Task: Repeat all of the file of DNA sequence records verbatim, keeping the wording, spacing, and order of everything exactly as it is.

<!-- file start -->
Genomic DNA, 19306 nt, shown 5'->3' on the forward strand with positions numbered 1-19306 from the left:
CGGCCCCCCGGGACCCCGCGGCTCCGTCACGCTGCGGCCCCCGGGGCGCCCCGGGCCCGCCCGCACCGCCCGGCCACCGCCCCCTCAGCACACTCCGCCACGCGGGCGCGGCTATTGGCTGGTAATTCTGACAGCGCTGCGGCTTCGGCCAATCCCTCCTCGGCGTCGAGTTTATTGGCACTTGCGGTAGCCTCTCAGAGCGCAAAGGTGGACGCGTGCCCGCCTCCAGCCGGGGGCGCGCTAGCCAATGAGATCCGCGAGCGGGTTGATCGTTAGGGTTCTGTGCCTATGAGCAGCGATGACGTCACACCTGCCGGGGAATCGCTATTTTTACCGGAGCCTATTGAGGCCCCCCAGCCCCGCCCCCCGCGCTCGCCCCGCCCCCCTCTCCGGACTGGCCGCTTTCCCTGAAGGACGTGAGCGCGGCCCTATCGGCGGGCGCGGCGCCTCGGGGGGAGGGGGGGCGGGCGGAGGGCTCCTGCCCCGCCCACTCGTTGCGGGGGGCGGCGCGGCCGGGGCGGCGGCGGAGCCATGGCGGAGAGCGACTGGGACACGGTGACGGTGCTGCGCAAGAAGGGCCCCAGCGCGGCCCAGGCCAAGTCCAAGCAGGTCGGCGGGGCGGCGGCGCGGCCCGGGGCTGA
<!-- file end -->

Genomic DNA, 19306 nt, shown 5'->3' on the forward strand with positions numbered 1-19306 from the left:
CGGCCCCCCGGGACCCCGCGGCTCCGTCACGCTGCGGCCCCCGGGGCGCCCCGGGCCCGCCCGCACCGCCCGGCCACCGCCCCCTCAGCACACTCCGCCACGCGGGCGCGGCTATTGGCTGGTAATTCTGACAGCGCTGCGGCTTCGGCCAATCCCTCCTCGGCGTCGAGTTTATTGGCACTTGCGGTAGCCTCTCAGAGCGCAAAGGTGGACGCGTGCCCGCCTCCAGCCGGGGGCGCGCTAGCCAATGAGATCCGCGAGCGGGTTGATCGTTAGGGTTCTGTGCCTATGAGCAGCGATGACGTCACACCTGCCGGGGAATCGCTATTTTTACCGGAGCCTATTGAGGCCCCCCAGCCCCGCCCCCCGCGCTCGCCCCGCCCCCCTCTCCGGACTGGCCGCTTTCCCTGAAGGACGTGAGCGCGGCCCTATCGGCGGGCGCGGCGCCTCGGGGGGAGGGGGGGCGGGCGGAGGGCTCCTGCCCCGCCCACTCGTTGCGGGGGGCGGCGCGGCCGGGGCGGCGGCGGAGCCATGGCGGAGAGCGACTGGGACACGGTGACGGTGCTGCGCAAGAAGGGCCCCAGCGCGGCCCAGGCCAAGTCCAAGCAGGTCGGCGGGGCGGCGGCGCGGCCCGGGGCTGA